Washington, D.C. — Today, the Center for American Progress released a new issue brief looking at administrative costs in the U.S. health care system. The brief includes a summary of these costs and looks at the primary drivers of administrative spending; analyzes how administrative costs in the United States compare with other countries; and outlines the extent to which comprehensive and incremental reforms could reduce these costs and limit waste in America’s health care system. Key findings from the report include:
- The United States currently spends $496 billion on billing and insurance-related (BIR) costs—half of which ($248 billion) are excessive.
- The United States spends 8.3 percent of total health expenditures on administrative costs, far exceeding both countries with multipayer health systems with stricter rate regulation and those with single-payer systems.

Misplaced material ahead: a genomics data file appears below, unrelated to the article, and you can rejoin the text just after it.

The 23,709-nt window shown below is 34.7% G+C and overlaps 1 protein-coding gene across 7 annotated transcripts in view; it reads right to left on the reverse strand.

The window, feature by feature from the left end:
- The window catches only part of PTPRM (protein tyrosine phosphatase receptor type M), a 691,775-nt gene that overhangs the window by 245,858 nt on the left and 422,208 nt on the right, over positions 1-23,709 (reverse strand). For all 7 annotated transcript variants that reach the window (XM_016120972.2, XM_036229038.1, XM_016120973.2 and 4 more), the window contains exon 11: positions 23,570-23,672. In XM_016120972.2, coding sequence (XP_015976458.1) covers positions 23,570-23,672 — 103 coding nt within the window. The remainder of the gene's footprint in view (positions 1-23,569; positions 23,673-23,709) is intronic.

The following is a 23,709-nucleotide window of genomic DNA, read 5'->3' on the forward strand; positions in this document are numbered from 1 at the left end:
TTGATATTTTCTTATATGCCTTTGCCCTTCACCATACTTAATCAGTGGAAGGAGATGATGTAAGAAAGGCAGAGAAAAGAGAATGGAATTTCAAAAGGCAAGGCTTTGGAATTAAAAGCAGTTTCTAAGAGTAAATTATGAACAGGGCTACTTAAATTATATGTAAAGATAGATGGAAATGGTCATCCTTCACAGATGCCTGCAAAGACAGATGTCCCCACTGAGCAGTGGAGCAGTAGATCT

- About one-half of providers’ administrative costs are BIR expenses.
- Countries all over the world employ a number of key reforms, including all-payer rate setting, global budgeting, and centralized claims processing to keep administrative spending low.
“The United States spends much more on administrative costs in health care than other developed countries,” said Emily Gee, health economist at the Center for American Progress and co-author of the brief. “This brief details how payment reforms can help rein in these costs for patients and the government.”
Please click here to read “Excess Administrative Costs Burden the U.S. Health Care System” by Emily Gee and Topher Spiro.
For more information or to speak with the author, please contact Colin Seeberger at gro.ssergorpnacirema@regrebeesc or 202.741.6292.